This is why I love the passage from Mark Twain you cite and the paragraph on Jean-Luc Nancy. Both are hinting at a world that is in dialogue with us, a world that acts upon us even as we act upon it, such that our most humanized environments remain rooted in the nonhuman. There is a great moment in one of Thomas Ligotti’s short stories that gets to the heart of this: “Cozy little lobby you have here. But I’m afraid the atmosphere is doing strange things to that pot of ferns over there. Of course I know they’re artificial. Which only means Nature, one of the Great Chemists, made them at one remove, that’s all.”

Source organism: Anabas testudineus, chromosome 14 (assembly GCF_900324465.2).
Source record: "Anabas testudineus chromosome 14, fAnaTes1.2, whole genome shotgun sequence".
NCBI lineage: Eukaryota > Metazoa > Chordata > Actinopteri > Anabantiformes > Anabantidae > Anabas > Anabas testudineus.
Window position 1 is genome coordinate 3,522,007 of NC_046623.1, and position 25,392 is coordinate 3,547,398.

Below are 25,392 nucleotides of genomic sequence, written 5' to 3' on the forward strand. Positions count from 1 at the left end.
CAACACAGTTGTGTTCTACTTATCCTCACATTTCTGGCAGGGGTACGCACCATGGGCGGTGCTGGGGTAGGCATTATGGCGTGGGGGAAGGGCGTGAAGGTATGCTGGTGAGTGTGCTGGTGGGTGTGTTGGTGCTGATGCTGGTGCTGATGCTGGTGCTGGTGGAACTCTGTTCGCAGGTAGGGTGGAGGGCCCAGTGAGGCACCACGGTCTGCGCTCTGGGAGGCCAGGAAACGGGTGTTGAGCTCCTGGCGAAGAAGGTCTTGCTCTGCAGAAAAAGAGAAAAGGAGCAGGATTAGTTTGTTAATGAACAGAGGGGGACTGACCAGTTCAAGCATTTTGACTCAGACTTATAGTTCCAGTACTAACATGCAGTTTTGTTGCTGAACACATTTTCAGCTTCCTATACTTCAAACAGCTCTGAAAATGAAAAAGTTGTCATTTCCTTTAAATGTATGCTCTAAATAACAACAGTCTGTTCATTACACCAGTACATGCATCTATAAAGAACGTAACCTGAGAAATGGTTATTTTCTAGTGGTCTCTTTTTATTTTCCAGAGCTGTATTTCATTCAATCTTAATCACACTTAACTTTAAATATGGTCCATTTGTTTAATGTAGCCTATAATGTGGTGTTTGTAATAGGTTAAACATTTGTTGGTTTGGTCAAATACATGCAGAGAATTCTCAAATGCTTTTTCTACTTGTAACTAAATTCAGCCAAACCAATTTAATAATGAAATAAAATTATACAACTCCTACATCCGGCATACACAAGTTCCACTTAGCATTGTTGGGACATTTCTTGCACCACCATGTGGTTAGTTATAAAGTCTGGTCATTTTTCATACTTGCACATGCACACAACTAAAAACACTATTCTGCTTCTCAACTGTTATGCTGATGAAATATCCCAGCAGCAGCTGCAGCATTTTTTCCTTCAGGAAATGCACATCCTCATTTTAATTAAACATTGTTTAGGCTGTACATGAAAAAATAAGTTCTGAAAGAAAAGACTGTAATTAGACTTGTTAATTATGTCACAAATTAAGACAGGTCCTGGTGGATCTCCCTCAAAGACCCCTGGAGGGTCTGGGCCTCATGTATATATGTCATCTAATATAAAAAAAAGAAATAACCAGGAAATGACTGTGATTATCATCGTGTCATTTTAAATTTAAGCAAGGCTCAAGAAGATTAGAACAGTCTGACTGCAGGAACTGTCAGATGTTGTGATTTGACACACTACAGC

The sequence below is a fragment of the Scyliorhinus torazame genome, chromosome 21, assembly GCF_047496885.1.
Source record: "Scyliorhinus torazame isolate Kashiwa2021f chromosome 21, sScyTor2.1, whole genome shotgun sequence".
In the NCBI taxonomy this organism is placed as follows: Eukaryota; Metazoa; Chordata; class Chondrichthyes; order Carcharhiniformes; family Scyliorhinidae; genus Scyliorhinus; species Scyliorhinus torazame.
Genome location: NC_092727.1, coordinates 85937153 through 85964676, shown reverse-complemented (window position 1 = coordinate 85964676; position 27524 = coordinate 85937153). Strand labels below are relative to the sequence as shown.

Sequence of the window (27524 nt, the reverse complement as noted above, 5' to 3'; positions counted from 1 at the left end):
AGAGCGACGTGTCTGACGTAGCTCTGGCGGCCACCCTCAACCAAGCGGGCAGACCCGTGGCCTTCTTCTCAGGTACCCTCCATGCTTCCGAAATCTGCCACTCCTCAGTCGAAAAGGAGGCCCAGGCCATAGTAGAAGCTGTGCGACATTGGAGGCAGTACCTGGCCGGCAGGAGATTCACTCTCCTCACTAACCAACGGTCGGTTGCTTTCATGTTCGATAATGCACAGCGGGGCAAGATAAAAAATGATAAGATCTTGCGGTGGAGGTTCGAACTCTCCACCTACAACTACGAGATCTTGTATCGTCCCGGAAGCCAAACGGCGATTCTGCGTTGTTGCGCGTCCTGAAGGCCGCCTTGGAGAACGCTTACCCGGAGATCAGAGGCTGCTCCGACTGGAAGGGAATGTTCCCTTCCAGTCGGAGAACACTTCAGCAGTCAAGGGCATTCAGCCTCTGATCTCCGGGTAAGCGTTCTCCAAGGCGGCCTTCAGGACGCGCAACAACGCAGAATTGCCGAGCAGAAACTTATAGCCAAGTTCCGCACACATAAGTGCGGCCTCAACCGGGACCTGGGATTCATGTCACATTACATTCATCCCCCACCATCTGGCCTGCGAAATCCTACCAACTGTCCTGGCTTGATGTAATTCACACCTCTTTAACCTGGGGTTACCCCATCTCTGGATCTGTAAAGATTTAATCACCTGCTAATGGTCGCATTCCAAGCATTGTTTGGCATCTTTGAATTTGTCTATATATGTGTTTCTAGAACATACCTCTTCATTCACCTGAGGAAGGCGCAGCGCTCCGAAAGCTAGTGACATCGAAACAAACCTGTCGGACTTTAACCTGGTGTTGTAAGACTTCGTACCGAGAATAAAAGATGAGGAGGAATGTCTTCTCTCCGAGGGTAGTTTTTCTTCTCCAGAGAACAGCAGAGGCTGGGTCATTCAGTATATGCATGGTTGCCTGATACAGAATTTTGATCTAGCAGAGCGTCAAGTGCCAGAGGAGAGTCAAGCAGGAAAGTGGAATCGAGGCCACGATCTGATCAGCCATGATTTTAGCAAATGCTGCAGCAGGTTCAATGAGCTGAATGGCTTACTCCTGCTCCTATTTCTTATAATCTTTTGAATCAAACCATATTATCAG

But what is even more interesting in what you write is this “more tacit knowledge,” this “felt relationship” that “humbles logical certainty” though it is responsible for the richness and complexity of actual, real experience. One idea that I’ve been trying to wrap my head around for a while now is that of an imaginal gnosis, an intuitive process that constitutes a kind of “knowing without knowledge.” Examples include the kind of cognition exhibited in the performance of Twain’s expert navigator, for sure. But isn’t this “gnosis” also what we see in the extremely complex and many-staged mating rituals or certain animals, the multigenerational migration routes of certain birds and insects, the phenomenon of dreams, and the creation of works of art? The opinions of evolutionary biologists notwithstanding, so much of what goes on in nature simply doesn’t make sense until we entertain the possibility of some kind of imagistic process, some kind of telos even, being at work at least in certain instantiations of what is called instinct. Be that as it may, I would love to know how this other form of knowing, co-creative with the world and “tacit” in the sense that it doesn’t require propositional language, relates to the concept of imagination you build in The Poetic Imagination in Heidegger and Schelling, where you seem to be arguing for an elusive though necessary power of thought in Nature that undergirds the rational scaffolding of philosophy. If that summary is even half right, then the connection with “the logic of the imagination” seems solid. Imaginative logic doesn’t reduce to common, anthropocentric rationality; rather, it enacts the logos of the world itself. It belongs to a thought of the cosmos—a nonhuman (though not necessarily anti-human) thought. It is to this nonhuman thought that I allude when I talk about “madness” or “lunacy” in Reclaiming Art. I am curious to know how you see that in relation to the concept of imagination you bring forth in your book.